2. GET YOUR CHILD TESTED BY AN INDEPENDENT PSYCHOLOGIST.?If you feel it’s time to get your child evaluated or your school ?advises this might be a good idea, as it was in our case, take him or ?her for a neuropsychological evaluation. This report is done outside of ?the school, takes several hours for the child to complete over a few ?sessions, but it can show ADHD, sensory processing disorders, learning ?disabilities and so much more. You can find psychologists in your area ?and many pediatricians can help you decide on the right person. Make ?copies of your final report, bring that report with you to future ?meetings with school officials. For me, that report was ammunition I had?to keep referring to over and over when school officials did not “see” ?in my son what was said in the report. He started with a 504 for a few ?years, and then his second-grade teacher eventually saw and believed all?the findings of our report. I will always be indebted to her and glad I?never gave up. She and other caring and observant teachers helped write?and convince the school he needed an IEP.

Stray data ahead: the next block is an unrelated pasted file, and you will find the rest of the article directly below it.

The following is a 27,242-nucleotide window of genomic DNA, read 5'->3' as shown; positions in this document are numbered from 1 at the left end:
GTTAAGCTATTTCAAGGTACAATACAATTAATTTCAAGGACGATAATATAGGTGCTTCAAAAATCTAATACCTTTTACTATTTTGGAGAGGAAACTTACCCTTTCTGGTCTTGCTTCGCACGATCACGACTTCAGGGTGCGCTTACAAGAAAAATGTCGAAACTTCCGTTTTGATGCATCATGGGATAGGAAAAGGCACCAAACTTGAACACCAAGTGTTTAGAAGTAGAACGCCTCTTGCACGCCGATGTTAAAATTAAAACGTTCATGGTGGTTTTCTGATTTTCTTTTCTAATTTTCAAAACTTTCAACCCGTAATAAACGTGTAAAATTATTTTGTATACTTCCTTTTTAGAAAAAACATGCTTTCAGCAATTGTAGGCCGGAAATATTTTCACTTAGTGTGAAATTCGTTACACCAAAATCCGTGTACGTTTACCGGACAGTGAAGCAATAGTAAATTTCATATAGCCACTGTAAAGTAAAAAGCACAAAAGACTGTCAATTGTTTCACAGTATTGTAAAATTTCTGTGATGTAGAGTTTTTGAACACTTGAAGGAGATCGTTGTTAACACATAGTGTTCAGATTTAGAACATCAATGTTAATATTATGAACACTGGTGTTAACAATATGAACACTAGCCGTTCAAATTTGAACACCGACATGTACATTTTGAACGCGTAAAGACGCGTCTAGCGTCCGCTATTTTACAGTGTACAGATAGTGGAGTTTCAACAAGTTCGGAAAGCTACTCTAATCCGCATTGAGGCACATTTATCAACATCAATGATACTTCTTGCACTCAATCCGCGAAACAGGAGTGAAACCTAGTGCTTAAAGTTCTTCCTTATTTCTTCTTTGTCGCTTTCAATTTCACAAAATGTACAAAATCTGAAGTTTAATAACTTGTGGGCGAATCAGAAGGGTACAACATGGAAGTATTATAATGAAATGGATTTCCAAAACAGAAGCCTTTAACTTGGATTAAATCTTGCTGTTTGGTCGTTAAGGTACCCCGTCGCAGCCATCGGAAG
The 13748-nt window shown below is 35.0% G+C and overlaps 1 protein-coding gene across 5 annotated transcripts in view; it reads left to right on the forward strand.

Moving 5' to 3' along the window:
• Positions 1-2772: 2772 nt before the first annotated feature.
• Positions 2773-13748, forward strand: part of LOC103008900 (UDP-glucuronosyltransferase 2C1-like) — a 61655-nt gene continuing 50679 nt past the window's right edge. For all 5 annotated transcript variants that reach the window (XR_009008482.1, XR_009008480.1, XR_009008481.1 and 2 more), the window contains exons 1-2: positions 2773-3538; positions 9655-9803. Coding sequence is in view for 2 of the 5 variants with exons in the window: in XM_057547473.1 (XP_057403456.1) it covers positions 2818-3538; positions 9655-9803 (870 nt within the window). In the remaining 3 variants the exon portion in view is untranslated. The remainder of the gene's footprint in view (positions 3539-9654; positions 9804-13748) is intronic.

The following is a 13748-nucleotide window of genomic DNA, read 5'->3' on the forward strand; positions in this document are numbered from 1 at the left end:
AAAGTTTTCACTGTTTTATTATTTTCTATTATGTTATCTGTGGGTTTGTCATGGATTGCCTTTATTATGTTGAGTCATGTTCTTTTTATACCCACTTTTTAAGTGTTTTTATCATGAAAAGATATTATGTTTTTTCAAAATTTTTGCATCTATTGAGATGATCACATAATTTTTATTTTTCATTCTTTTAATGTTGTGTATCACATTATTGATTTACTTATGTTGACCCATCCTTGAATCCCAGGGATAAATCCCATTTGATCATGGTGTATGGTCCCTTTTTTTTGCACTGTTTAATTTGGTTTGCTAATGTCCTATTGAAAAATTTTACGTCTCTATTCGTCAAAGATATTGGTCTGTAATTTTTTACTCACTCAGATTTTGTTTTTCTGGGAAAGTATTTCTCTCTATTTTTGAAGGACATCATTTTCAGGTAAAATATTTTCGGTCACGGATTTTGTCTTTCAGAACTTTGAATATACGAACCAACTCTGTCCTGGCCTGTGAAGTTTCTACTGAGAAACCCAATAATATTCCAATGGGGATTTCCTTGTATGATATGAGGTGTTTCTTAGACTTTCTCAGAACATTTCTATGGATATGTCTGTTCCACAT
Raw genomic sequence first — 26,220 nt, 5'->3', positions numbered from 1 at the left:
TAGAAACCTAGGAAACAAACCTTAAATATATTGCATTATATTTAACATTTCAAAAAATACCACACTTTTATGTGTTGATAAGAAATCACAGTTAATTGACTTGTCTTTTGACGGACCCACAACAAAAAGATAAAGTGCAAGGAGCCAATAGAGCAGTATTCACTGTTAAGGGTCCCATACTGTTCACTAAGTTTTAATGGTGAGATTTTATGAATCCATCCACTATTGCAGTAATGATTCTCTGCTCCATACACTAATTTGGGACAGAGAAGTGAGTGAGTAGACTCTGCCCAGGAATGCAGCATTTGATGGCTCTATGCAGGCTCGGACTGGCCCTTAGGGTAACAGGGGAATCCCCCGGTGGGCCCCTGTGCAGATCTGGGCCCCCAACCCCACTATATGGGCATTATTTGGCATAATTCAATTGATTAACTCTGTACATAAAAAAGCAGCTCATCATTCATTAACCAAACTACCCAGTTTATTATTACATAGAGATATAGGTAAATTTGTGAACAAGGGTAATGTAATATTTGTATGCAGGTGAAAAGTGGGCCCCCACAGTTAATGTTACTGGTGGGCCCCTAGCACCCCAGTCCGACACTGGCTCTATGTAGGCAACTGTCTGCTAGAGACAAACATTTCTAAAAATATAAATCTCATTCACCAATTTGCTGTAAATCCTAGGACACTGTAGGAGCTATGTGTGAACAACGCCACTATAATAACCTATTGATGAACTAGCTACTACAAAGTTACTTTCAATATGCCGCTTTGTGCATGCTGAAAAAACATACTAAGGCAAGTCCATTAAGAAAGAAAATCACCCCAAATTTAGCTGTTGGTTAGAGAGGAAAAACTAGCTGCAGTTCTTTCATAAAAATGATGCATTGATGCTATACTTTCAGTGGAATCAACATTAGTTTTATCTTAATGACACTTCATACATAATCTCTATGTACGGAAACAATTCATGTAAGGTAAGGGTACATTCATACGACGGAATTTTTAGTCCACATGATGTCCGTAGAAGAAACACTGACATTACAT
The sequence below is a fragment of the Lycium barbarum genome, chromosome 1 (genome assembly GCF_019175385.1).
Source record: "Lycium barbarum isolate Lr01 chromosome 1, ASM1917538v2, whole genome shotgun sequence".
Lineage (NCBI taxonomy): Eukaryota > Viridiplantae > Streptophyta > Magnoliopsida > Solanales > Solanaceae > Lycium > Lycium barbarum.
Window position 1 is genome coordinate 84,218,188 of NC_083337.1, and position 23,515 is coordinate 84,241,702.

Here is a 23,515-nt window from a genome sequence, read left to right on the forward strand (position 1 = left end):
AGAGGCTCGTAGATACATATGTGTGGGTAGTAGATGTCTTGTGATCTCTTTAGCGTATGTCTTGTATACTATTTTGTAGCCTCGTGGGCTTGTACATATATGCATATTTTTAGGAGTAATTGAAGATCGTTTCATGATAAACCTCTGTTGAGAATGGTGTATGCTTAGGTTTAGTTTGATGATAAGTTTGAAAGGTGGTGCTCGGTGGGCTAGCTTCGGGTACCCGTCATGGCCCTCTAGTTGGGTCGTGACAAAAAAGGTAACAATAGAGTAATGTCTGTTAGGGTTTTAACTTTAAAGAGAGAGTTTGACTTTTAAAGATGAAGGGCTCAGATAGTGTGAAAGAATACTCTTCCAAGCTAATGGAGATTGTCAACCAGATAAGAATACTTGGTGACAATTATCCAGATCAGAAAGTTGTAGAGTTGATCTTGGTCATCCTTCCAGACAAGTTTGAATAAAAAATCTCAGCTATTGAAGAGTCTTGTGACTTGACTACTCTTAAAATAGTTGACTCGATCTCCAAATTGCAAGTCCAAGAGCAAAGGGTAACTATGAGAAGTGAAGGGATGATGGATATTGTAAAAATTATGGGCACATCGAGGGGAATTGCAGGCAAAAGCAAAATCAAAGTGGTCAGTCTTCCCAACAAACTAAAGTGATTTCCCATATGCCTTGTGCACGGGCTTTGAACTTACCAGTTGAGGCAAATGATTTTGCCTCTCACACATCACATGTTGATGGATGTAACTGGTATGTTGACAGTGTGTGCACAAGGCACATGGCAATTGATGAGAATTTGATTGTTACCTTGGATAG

3. GET CONNECTED. Find people who can help you ?figure out what to do and where to get help. There are Facebook groups, ?teachers, special education and IEP advocates who all can help. Much of ?the help is free, but some advocates do charge and will attend meetings ?with you to help your child. Most parents have no idea where to begin to?get the special teaching their child needs and they simply just set up a?school meeting where all kinds of terms are used like “tiers” and ?“interventions” that might fly right over your head. My best resource is?a friend, Lyman L. Dukes III, Ph.D., who is an associate dean with ?University of South Florida’s College of Education and an Associate ?Professor, Special Education, at USF in St. Petersburg, Fla. He also ?authored “Preparing Students with Disabilities for College Success: A ?Practical Guide for Transition” (Paul H. Brookes Publishing Company, ?$37.95). He has helped me cope with my fear, realize this process is not?a death sentence for my son to attend college and strongly encouraged ?me to always advocate for my son. He always answers my sometimes-frantic?questions, and I am thankful to have an expert as a friend.